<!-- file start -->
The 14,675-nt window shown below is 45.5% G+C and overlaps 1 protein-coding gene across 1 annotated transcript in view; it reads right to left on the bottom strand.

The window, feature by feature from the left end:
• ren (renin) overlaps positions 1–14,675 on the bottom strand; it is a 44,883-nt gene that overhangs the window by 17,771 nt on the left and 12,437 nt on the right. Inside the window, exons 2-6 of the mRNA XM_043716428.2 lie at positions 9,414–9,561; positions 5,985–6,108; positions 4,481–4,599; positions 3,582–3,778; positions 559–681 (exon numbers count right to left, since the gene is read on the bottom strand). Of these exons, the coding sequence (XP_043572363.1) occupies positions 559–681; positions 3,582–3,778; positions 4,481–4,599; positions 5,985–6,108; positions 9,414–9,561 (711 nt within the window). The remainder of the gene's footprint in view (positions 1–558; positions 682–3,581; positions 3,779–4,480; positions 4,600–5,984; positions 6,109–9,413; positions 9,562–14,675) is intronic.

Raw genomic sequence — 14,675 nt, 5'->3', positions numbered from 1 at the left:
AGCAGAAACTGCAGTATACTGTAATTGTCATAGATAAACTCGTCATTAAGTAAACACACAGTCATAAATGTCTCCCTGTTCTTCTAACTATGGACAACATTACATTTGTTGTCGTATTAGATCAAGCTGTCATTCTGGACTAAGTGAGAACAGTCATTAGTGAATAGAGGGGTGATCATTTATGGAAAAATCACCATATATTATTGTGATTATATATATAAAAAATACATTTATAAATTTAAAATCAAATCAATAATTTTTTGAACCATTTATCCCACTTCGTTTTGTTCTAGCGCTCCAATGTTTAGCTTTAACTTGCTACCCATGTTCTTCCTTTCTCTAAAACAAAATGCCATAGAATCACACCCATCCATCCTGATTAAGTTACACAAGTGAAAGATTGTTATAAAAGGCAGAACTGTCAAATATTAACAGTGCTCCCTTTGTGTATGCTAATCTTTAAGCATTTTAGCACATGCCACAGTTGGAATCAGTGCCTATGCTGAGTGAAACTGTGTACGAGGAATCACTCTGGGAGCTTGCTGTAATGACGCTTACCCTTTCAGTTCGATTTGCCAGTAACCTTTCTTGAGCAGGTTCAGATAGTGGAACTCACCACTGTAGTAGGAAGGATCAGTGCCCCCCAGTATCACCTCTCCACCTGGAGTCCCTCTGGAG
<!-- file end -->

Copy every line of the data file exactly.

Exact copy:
The 14,675-nt window shown below is 45.5% G+C and overlaps 1 protein-coding gene across 1 annotated transcript in view; it reads right to left on the bottom strand.

The window, feature by feature from the left end:
• ren (renin) overlaps positions 1–14,675 on the bottom strand; it is a 44,883-nt gene that overhangs the window by 17,771 nt on the left and 12,437 nt on the right. Inside the window, exons 2-6 of the mRNA XM_043716428.2 lie at positions 9,414–9,561; positions 5,985–6,108; positions 4,481–4,599; positions 3,582–3,778; positions 559–681 (exon numbers count right to left, since the gene is read on the bottom strand). Of these exons, the coding sequence (XP_043572363.1) occupies positions 559–681; positions 3,582–3,778; positions 4,481–4,599; positions 5,985–6,108; positions 9,414–9,561 (711 nt within the window). The remainder of the gene's footprint in view (positions 1–558; positions 682–3,581; positions 3,779–4,480; positions 4,600–5,984; positions 6,109–9,413; positions 9,562–14,675) is intronic.

Raw genomic sequence — 14,675 nt, 5'->3', positions numbered from 1 at the left:
AGCAGAAACTGCAGTATACTGTAATTGTCATAGATAAACTCGTCATTAAGTAAACACACAGTCATAAATGTCTCCCTGTTCTTCTAACTATGGACAACATTACATTTGTTGTCGTATTAGATCAAGCTGTCATTCTGGACTAAGTGAGAACAGTCATTAGTGAATAGAGGGGTGATCATTTATGGAAAAATCACCATATATTATTGTGATTATATATATAAAAAATACATTTATAAATTTAAAATCAAATCAATAATTTTTTGAACCATTTATCCCACTTCGTTTTGTTCTAGCGCTCCAATGTTTAGCTTTAACTTGCTACCCATGTTCTTCCTTTCTCTAAAACAAAATGCCATAGAATCACACCCATCCATCCTGATTAAGTTACACAAGTGAAAGATTGTTATAAAAGGCAGAACTGTCAAATATTAACAGTGCTCCCTTTGTGTATGCTAATCTTTAAGCATTTTAGCACATGCCACAGTTGGAATCAGTGCCTATGCTGAGTGAAACTGTGTACGAGGAATCACTCTGGGAGCTTGCTGTAATGACGCTTACCCTTTCAGTTCGATTTGCCAGTAACCTTTCTTGAGCAGGTTCAGATAGTGGAACTCACCACTGTAGTAGGAAGGATCAGTGCCCCCCAGTATCACCTCTCCACCTGGAGTCCCTCTGGAG